By way of exemplification for steps 430-450: Freeling is loaded into the system server memory by executing it in the server mode: (analyze-f/usr/local/share/freeling/config/en.cfg--nonec--nonumb--noner--noloc--noquant--nodate-flush--server--port 50005 &). Then every review that is output by the preprocessing step described in step 420 is sent to the Freeling process running in server mode in order to POS-tag it. Freeling output is parsed and structured as follows: 1) one list of lists with the tokenized words of every sentence in the review; 2) one list of lists with the tokenized lemmas of every sentence in the review; and 3) one list of lists with the tokenized POS-tags of every sentence in the review.

After processing the reviews by the natural language software 900, sentiment analysis is performed on the output (steps 460-470 in FIG. 4A). Topic analysis (step 480) is then performed. Following this, the output of the Topic Analysis is stored in step 490 in the Review Analytics Database 250 and comprises the classification of every sentence as carrying a polarity. Every sentence is also classified into one or more Relevant categories with unique Product ID, polarity value, topic value(s), polarity vector, and topic vectors.

Previously, an opinion mining model was developed (the operation of which will be described in conjunction with FIGS. 5 and 6). To generate the opinion mining model, initially, the system collected about 500,000 product reviews. The review data was split into sentences and exploited in two sub-sets; (1) Gold-Labeled Data, and (2) Noisy-Labeled Data. For the gold-labeled data, a total of 8,000 sentences were randomly sampled from the 500,000 product reviews for gold/human annotation. The annotation was performed by a single individual, a native speaker of English with a Ph.D. in linguistics. The annotation was performed in two stages, first sentiment purity was detected, and second subjectivity was identified. Sentiment purity is a concept used to decide whether a sentence has a single sentiment type (i.e., positive or negative sentiment) or multiple sentiment types (i.e., both positive and negative). For sentiment purity, a tag from the set {MIXED, NON-MIXED} was assigned to each sentence. For this stage, of the 8,000 sentences, 82 cases were labeled MIXED and 7,918 cases were labeled NON-MIXED. Next, subjectivity refers to whether a sentence is objective (or neutral) or bears sentiment. For this stage, the annotator was asked to assign sentences that were judged as NON-MIXED from the previous stage of sentiment purity one tag from the set {Pos=positive, Neg=negative, NEUT=neutral/objective}. Out of the 7,918 NON-MIXED cases, a total of 4,098 sentences were assigned a Pos tag, 3,340 were assigned a Neg tag, and 562 sentences were assigned a NEUT tag. The gold labeled data 520 is shown in FIG. 5.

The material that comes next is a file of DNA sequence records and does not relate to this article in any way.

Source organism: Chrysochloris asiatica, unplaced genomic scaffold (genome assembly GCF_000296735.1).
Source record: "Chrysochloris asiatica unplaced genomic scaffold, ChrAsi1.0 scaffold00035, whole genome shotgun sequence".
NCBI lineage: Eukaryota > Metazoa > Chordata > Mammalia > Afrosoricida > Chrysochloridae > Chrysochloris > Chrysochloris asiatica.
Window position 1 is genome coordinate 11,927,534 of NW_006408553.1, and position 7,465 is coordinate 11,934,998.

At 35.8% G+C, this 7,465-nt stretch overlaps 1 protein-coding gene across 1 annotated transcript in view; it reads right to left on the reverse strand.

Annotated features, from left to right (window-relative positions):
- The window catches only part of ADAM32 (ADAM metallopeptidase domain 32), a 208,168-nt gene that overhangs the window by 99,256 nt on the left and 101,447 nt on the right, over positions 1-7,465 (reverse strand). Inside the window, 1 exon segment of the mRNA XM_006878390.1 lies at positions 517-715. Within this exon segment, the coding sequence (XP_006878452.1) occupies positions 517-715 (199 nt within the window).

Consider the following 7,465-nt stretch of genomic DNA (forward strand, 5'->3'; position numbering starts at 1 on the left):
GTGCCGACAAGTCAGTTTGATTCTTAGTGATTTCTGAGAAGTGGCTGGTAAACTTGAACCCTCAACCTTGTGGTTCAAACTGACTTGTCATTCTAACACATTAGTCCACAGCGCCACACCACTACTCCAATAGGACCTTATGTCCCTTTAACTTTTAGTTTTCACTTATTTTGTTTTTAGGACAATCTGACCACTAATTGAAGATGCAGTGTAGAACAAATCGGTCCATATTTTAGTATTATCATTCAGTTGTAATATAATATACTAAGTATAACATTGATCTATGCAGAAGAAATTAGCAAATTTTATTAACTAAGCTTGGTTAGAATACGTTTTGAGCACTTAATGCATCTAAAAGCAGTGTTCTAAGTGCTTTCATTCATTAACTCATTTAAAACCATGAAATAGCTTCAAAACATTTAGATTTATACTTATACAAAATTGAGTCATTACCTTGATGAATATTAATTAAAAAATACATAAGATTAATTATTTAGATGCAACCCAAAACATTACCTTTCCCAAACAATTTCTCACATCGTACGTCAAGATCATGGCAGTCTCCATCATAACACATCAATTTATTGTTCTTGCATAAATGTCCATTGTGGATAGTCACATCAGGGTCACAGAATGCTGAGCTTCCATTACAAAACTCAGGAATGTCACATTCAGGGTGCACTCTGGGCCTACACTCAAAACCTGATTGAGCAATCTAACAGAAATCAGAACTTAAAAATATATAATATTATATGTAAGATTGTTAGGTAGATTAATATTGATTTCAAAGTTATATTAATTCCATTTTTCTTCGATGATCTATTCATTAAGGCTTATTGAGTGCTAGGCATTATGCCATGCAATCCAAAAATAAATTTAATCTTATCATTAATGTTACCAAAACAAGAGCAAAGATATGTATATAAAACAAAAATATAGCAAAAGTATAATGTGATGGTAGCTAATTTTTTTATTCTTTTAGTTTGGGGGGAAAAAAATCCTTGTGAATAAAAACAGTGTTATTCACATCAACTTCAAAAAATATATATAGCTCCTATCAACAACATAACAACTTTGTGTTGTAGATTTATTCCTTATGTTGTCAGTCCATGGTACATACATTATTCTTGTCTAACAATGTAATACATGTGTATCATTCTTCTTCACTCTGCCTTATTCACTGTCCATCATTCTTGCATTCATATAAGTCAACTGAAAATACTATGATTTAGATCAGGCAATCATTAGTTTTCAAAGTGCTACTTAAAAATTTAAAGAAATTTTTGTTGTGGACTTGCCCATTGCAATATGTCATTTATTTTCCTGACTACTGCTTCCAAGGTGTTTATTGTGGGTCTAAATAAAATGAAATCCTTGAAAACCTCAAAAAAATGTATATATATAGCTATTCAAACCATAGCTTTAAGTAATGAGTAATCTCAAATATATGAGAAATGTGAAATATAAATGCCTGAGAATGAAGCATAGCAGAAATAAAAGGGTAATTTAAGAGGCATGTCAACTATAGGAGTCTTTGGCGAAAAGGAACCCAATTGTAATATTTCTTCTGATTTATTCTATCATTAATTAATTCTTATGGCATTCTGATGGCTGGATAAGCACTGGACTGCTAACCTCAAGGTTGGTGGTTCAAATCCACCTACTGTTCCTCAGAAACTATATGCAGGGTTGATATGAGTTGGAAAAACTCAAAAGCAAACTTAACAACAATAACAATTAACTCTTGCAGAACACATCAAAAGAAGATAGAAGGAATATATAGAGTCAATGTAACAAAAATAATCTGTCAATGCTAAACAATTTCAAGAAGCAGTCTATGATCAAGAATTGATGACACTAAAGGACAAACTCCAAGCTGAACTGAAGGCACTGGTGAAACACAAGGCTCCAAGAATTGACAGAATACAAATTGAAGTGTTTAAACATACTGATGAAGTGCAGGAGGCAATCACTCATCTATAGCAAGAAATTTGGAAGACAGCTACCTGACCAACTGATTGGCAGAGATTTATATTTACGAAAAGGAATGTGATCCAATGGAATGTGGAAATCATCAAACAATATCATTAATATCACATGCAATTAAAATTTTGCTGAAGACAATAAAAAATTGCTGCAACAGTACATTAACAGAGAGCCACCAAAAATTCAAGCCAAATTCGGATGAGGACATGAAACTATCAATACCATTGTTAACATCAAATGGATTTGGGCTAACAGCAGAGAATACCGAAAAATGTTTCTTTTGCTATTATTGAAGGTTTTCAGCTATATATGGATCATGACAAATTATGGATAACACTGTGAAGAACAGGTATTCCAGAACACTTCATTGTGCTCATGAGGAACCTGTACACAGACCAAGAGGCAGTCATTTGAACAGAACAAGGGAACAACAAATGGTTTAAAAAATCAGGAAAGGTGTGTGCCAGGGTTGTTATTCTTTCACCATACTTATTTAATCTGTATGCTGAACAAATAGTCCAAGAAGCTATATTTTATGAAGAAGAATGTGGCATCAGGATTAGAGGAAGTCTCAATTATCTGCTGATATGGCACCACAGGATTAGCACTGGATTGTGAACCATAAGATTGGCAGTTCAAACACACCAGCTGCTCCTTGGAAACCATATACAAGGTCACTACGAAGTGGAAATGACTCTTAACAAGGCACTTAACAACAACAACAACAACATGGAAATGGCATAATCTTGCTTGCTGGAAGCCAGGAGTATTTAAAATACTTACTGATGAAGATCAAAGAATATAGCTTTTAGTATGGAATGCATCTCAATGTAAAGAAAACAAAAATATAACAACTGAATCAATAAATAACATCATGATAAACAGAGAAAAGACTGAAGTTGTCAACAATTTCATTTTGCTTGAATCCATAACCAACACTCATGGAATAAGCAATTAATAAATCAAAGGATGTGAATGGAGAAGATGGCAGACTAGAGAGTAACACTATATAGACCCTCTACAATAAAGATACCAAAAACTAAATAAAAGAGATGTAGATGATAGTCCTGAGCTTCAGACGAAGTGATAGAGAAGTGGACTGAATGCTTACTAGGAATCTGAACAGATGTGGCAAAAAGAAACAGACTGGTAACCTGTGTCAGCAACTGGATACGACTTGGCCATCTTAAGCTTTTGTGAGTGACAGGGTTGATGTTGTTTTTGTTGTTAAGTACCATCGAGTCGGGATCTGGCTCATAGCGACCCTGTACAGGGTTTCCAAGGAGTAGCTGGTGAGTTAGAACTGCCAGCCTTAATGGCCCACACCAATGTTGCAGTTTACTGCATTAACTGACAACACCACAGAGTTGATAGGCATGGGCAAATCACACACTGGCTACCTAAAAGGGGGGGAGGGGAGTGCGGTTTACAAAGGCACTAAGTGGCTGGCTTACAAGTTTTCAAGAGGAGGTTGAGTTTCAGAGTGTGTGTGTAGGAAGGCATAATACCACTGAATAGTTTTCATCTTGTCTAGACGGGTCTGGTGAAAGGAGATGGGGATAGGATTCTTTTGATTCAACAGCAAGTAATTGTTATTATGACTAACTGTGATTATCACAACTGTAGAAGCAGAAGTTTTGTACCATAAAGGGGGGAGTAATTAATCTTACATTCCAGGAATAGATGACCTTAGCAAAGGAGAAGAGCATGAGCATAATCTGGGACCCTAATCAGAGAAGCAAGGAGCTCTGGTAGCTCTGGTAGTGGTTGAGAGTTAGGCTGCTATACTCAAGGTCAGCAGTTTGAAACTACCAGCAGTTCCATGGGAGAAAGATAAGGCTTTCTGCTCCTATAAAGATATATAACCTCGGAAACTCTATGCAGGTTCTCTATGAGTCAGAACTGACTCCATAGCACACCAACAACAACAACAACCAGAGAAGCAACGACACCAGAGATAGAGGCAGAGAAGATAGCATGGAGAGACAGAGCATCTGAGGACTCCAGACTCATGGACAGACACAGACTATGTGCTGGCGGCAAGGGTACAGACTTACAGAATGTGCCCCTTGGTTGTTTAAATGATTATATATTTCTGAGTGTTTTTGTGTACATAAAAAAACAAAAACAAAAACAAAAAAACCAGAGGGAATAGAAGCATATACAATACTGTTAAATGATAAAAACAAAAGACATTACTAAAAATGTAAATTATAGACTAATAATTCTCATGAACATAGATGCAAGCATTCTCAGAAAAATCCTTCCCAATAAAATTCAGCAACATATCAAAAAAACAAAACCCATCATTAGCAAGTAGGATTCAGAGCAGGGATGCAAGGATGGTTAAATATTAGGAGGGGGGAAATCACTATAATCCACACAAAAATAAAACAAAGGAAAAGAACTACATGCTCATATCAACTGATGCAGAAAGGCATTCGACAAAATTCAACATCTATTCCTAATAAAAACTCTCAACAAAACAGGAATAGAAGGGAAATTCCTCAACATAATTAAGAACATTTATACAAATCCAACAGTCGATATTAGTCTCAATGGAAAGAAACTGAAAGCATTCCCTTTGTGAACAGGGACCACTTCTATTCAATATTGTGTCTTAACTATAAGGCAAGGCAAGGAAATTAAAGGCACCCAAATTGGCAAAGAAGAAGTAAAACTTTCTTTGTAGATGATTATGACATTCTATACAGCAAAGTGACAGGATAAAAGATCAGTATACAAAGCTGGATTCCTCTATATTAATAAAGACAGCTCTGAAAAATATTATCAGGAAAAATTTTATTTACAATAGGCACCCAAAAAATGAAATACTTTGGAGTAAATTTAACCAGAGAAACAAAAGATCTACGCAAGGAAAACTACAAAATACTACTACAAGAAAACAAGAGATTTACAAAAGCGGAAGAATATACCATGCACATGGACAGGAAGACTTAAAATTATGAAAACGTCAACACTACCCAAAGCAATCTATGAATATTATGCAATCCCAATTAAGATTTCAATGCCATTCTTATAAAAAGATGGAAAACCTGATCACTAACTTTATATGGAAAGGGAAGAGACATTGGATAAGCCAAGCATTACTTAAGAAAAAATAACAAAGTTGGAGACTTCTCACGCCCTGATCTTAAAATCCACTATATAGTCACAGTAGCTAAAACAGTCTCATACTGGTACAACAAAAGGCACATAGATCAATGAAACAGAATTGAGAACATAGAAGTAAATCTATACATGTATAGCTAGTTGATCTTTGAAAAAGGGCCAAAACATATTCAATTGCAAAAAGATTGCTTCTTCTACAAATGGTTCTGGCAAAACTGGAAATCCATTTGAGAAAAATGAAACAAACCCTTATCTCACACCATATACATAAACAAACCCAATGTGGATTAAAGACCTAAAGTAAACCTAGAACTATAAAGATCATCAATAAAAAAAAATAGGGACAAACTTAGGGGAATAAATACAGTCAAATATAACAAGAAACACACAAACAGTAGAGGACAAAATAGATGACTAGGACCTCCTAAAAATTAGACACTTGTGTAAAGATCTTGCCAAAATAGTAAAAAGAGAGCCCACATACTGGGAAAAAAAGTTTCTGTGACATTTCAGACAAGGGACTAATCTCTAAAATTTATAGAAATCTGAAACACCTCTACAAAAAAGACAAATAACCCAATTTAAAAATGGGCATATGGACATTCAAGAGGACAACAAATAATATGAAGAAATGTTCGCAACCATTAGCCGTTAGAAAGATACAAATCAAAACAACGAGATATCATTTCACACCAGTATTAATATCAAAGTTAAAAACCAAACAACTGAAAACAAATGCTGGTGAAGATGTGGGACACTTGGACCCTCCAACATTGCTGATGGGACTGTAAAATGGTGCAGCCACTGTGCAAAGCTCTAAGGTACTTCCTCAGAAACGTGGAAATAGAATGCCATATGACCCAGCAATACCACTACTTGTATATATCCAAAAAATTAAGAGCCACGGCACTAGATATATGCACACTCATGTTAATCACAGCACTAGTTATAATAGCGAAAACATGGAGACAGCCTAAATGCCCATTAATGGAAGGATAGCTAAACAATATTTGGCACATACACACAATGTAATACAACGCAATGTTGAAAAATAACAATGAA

For the noisy-labeled data, 100,000 sentences were randomly extracted from reviews where users rate a product with 5 stars, and the same number of sentences (i.e., 100,000 sentences) was randomly extracted from reviews where users rate a product with 1 star. The sentiment expressed in each sentence is approximated as a function of the assigned star rating such that sentences assigned a single star are considered negative and those assigned five stars are considered positive. This type of self-labeled data (540 in FIG. 5) is used in weakly supervised learning.

Developing a Sentiment Lexicon

Next, a sentiment lexicon (510 in FIG. 5) was developed to enhance the classification. This process involved pointwise mutual information (PMI). PMI is a statistical measure of the co-occurrence of two events that captures the discrepancy between the probability of their coincidence given their joint distribution and their individual distributions. The PMI between a word “w” and its class “c” (i.e., the Pos vs. the Neg class in our current case) is: